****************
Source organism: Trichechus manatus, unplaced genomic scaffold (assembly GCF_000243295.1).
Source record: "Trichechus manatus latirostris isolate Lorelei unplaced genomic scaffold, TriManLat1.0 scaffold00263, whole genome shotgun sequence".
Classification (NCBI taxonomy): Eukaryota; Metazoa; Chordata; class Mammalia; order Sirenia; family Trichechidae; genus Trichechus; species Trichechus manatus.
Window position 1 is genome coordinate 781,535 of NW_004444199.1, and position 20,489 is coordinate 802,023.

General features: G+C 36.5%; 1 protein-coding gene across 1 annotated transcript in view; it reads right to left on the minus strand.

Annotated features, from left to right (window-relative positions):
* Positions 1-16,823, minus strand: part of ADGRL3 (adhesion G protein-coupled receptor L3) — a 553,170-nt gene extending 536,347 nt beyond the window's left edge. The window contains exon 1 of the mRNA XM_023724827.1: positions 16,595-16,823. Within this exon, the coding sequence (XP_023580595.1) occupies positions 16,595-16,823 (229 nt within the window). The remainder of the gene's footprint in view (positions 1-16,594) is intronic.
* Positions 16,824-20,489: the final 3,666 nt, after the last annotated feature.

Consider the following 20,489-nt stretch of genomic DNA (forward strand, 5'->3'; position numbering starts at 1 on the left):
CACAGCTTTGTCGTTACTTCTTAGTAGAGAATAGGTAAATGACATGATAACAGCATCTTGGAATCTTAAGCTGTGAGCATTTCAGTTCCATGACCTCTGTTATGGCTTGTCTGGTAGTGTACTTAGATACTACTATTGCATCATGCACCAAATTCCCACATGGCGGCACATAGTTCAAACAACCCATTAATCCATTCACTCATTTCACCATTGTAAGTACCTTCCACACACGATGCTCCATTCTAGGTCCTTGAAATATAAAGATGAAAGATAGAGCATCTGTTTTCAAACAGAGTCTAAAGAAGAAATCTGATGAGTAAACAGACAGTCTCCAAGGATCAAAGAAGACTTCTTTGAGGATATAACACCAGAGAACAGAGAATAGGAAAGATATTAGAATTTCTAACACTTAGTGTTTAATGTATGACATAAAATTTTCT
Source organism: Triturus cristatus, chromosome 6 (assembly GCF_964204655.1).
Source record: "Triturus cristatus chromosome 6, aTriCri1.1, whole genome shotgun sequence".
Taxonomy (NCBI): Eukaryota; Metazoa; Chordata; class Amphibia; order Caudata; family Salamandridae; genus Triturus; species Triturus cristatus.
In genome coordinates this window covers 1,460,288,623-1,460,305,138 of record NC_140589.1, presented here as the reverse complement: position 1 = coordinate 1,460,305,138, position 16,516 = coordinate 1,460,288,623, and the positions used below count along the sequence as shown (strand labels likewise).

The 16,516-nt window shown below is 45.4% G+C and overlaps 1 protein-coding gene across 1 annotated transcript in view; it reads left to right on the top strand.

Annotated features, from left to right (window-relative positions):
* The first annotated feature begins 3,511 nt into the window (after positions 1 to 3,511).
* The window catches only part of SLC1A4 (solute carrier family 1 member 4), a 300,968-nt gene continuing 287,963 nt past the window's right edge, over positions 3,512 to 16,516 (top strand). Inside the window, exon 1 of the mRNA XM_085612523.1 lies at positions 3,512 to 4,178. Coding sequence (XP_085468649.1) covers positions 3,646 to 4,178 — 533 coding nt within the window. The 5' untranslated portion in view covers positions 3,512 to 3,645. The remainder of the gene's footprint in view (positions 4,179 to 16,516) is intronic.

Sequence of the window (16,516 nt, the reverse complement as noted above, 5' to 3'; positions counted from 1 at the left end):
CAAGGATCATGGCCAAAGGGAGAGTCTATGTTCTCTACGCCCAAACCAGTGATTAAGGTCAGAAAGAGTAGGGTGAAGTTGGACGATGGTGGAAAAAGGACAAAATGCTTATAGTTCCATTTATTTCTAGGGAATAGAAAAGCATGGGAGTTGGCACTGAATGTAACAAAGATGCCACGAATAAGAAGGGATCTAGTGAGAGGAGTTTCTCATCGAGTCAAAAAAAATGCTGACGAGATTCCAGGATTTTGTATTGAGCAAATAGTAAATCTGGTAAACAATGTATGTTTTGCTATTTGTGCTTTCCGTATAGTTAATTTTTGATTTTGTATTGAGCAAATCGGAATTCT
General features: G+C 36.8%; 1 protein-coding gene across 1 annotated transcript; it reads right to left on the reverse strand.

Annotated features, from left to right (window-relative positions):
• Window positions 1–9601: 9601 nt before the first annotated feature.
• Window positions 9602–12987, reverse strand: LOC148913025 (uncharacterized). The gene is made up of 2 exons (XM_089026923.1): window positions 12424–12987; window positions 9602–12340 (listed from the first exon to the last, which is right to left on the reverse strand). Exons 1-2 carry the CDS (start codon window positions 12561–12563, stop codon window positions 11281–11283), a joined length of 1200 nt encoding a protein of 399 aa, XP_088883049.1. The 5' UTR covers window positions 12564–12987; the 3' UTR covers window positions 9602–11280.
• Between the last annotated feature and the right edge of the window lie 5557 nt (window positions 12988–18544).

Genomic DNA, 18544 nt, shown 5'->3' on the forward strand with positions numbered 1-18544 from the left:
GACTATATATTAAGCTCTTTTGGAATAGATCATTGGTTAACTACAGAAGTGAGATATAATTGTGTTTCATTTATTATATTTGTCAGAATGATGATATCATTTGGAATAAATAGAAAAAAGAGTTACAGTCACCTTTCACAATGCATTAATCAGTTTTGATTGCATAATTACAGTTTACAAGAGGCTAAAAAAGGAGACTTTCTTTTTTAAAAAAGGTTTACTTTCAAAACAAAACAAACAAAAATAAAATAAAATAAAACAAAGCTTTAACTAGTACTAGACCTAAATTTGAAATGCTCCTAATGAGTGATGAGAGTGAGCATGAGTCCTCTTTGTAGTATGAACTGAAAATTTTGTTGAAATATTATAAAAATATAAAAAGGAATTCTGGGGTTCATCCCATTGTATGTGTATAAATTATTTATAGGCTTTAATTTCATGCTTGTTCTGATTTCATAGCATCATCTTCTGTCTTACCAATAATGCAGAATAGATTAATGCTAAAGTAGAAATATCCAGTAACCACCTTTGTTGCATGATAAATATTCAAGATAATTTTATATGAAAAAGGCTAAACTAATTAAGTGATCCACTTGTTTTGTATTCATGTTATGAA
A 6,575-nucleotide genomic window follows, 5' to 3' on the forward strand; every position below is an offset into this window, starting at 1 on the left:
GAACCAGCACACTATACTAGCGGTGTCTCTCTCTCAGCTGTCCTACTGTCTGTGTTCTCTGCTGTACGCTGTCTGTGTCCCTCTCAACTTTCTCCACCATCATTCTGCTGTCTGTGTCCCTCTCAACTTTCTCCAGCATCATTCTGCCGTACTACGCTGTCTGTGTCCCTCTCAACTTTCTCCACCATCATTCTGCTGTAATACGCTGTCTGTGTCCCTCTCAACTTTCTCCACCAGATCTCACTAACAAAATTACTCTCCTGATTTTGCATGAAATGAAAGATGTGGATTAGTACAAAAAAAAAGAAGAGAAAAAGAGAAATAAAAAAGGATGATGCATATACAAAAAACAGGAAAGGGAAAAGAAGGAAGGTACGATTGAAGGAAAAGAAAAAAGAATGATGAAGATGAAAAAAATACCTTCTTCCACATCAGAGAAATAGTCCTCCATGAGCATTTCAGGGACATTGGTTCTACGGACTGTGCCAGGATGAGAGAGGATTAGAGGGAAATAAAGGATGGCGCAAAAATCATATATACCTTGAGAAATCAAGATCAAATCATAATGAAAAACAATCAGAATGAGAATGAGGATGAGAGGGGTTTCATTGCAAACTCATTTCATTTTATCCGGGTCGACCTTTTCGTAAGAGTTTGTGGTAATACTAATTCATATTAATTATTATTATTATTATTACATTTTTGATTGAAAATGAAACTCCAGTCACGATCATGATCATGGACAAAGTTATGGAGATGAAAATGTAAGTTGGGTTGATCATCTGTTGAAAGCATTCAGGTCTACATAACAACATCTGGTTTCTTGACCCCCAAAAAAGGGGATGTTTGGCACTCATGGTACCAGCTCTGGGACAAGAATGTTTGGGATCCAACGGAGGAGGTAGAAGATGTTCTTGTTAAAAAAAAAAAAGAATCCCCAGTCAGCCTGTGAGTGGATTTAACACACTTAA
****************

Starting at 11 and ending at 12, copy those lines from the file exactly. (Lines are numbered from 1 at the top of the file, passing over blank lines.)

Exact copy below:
Source organism: Triturus cristatus, chromosome 6 (assembly GCF_964204655.1).
Source record: "Triturus cristatus chromosome 6, aTriCri1.1, whole genome shotgun sequence".